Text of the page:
Taxpayer, you really think 10 years of repub state control has given us 30 years of failed Atlanta schools ? That’s funny, but how much you want to bet the good old boys you are blaming are smart enough to keep their kids out of APS. Did the tea party elect Beverly Hall ? The state has many quality public schools, Atlanta has a few good schools, Morris Brandon & Sarah Smith to name a couple, the majority though are expensive day care centers. Like I said, somebody will blame repubs, taxpayer, I guess you blame repubs for Don’t Ask Don’t Tell and NAFTA.

@@

November 30th, 2010
9:30 am

SoCo:

I didn’t mean your adjectives exclusively. I was referring to the ones generally used to describe him.

So you took my post and used it to generalize???

Therein lies the problem. It’s all too convenient.

Disgusted

November 30th, 2010
9:31 am

But if I could have, for a reasonable sum, been able to load my van and dogs onto a train – say in a closed box car – AND been able to travel with them, it would have been a viable option.

Amen to that! I’m simply amazed that no entrepreneur has come up with a scheme whereby we can take our cars with us during train travel. In the present version of train travel, we’re still left without transportation once we reach our destination—unless we opt for extremely expensive car rentals.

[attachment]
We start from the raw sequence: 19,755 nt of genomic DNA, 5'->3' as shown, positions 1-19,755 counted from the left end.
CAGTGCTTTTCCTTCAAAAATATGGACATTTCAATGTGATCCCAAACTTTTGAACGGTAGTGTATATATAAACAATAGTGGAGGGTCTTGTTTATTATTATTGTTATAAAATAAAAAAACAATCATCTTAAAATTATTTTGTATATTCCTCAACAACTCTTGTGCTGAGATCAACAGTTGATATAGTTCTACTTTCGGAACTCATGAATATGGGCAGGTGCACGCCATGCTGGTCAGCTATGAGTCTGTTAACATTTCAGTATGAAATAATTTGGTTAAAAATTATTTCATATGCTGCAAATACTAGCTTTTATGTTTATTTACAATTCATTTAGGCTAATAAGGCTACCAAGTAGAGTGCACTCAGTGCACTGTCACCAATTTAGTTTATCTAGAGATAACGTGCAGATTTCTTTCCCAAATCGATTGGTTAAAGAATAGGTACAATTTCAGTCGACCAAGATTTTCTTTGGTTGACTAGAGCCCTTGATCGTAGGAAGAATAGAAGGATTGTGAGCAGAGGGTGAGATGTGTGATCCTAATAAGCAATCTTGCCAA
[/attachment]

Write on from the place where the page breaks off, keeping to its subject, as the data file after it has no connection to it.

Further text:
Southern Comfort

November 30th, 2010
9:32 am

TaxPayer

Sounds like the ultimate conservative’s wet dream. :) So much for the middle class, though. There’s only room for two classes in the US, upper and lower. If you’re not upper class, that only leaves one choice…

Matti

November 30th, 2010
9:32 am

Mr. Bookman,

I disagree. I think Deal is going to be quite impressive!! He’s not only going to erase $4mil/debt on a $135K/yr salary in just four years, but he’s going to take it to the plus column in a BIG way! Furthermore, he’s going to do it with the *blessings* and *praise* of the people of Georgia, while not lifting so much as one corrupt pinky finger to solve any of the state’s problems.

These amazing feats are rivaled only by Wizards in great works of fiction!!! The people of Georgia DO love their fiction! Especially all the fiction in the steaming piles of poo shoveled their way by the Republicans and the dominant right-wing media. Yes, close your eyes while we drift backwards in time to a time of grace and plenty (for a handful of rich folks while everyone else suffered.) It was beautiful back then…. the Hollywood Libs told us so! … Ahhhh, good times.

TaxPayer

November 30th, 2010
9:32 am

I’ll drink to that!

I guess it’s never too early in Georgia.

TaxPayer

November 30th, 2010
9:35 am

Bob, get real. Republicans are in control here in Georgia so don’t try to blame the Dems or Obama for their failings.

AmVet

November 30th, 2010
9:36 am

4 more robo-calls yesterday. Every one of them from obsequious Republicans. Two of them from the consummate failures of governance – Sonny and Saxby.

A couple of earlier posts reminded me of the fact that I remember as a 15 year old thinking, what kind of pathetic putz would put a bumper sticker on his vehicle reading, “America, love it or leave it”?

As if *these* are the people who define who loves America? Or defines who is patriotic and who isn’t? Or determines who is a REAL American and who isn’t?